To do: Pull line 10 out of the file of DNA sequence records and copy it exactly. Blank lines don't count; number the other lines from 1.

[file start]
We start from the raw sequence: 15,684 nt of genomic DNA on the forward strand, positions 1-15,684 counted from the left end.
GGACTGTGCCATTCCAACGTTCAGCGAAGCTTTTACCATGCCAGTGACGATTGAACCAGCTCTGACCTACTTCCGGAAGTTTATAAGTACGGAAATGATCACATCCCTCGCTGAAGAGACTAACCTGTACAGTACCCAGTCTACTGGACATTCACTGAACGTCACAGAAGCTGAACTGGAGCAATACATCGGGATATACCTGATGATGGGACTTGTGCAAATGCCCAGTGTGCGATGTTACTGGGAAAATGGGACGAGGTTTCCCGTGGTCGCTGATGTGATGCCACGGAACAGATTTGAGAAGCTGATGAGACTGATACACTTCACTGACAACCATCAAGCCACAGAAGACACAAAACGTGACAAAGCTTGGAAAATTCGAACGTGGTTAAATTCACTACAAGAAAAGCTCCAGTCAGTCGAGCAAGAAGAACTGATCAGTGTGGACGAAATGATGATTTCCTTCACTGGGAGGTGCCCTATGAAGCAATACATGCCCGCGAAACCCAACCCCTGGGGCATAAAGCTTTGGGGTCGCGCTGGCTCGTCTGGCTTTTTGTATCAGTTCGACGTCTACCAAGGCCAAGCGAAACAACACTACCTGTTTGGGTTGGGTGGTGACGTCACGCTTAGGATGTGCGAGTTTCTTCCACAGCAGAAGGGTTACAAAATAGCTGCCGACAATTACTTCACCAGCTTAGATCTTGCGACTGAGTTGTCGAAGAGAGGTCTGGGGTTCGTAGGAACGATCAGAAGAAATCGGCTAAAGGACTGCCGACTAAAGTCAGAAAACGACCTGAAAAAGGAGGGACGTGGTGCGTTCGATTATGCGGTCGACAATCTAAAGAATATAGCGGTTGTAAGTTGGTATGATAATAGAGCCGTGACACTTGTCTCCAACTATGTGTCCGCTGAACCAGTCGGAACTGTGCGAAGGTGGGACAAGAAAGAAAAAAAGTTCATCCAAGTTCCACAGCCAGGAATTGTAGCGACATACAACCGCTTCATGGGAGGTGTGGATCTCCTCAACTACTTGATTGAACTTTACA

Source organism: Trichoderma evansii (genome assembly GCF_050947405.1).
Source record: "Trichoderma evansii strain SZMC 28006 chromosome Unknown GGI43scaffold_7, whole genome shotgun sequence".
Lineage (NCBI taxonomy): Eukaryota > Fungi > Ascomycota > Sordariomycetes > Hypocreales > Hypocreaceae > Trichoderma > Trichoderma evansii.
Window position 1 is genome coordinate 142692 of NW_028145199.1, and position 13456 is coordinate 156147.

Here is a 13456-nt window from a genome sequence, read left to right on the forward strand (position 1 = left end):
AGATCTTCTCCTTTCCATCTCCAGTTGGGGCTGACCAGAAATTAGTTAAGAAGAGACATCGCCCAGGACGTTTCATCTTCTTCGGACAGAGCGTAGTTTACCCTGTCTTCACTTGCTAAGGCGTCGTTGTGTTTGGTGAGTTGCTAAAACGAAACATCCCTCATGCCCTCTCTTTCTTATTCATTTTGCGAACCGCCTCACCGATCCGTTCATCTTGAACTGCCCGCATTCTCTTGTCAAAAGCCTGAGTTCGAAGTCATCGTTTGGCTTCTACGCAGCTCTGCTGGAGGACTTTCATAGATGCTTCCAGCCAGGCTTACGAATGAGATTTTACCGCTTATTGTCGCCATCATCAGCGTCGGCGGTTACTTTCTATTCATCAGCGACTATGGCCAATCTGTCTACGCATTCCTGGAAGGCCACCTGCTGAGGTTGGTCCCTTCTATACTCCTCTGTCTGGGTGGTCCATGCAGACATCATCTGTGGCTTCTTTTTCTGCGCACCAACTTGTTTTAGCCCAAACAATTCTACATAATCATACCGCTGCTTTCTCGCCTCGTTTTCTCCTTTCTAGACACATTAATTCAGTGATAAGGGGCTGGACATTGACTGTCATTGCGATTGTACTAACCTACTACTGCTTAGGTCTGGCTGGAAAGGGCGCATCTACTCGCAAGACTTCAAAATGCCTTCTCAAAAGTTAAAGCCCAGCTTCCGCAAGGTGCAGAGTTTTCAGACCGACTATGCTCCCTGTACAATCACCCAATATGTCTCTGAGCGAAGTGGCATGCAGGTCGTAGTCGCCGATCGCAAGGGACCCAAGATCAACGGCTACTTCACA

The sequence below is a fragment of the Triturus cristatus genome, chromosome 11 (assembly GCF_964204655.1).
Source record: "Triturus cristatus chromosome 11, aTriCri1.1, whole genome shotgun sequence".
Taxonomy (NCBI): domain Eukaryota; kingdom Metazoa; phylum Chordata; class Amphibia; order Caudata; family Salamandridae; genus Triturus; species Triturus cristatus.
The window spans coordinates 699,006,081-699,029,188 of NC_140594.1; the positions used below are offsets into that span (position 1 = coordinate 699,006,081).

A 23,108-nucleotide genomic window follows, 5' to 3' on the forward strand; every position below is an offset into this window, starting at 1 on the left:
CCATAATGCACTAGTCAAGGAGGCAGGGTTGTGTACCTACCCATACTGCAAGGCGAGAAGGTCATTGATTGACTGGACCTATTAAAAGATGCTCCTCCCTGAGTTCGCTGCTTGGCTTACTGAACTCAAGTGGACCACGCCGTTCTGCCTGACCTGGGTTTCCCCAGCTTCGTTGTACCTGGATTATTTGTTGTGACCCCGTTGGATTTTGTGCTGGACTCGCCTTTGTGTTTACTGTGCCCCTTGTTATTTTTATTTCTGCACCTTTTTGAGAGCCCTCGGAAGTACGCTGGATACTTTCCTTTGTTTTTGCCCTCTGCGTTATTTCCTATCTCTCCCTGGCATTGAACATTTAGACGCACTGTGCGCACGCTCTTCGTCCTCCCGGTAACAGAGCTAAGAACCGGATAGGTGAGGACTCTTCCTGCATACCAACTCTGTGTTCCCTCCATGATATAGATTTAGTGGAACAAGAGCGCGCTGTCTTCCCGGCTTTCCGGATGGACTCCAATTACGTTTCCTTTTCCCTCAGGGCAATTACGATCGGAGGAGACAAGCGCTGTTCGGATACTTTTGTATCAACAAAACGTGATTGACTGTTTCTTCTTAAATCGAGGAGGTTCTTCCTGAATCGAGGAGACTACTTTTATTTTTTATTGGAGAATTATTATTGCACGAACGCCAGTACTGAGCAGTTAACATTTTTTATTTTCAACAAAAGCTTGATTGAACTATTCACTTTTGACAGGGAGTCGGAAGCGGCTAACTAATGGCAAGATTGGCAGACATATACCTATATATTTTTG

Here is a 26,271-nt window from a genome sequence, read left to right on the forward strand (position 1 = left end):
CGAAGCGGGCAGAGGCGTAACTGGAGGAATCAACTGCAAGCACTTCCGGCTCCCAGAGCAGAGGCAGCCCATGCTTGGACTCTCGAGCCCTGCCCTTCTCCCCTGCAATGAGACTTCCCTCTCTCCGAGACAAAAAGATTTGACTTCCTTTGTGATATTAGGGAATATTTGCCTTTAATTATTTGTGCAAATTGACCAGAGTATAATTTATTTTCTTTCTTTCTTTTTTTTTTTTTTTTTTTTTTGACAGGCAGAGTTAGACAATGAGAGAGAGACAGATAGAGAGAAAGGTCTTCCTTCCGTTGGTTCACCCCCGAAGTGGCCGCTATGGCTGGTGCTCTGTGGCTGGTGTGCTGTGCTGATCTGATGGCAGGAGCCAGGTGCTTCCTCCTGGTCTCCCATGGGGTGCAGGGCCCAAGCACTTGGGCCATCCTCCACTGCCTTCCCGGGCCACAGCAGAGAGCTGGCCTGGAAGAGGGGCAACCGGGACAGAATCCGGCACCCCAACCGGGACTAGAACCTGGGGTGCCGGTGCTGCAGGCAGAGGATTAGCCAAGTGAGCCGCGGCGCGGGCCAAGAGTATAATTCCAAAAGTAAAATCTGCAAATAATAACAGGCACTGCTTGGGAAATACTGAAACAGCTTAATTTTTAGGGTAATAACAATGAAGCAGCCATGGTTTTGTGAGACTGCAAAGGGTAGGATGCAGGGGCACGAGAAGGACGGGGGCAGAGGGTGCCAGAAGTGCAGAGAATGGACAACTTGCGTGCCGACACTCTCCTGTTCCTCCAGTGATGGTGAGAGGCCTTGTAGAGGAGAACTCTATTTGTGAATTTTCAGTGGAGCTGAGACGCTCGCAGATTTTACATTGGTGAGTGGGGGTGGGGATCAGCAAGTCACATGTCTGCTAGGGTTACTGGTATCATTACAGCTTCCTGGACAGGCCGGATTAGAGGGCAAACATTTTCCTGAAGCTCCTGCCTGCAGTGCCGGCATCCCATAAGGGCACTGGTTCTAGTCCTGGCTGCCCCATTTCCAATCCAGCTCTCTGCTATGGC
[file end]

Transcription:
Source record: "Triturus cristatus chromosome 11, aTriCri1.1, whole genome shotgun sequence".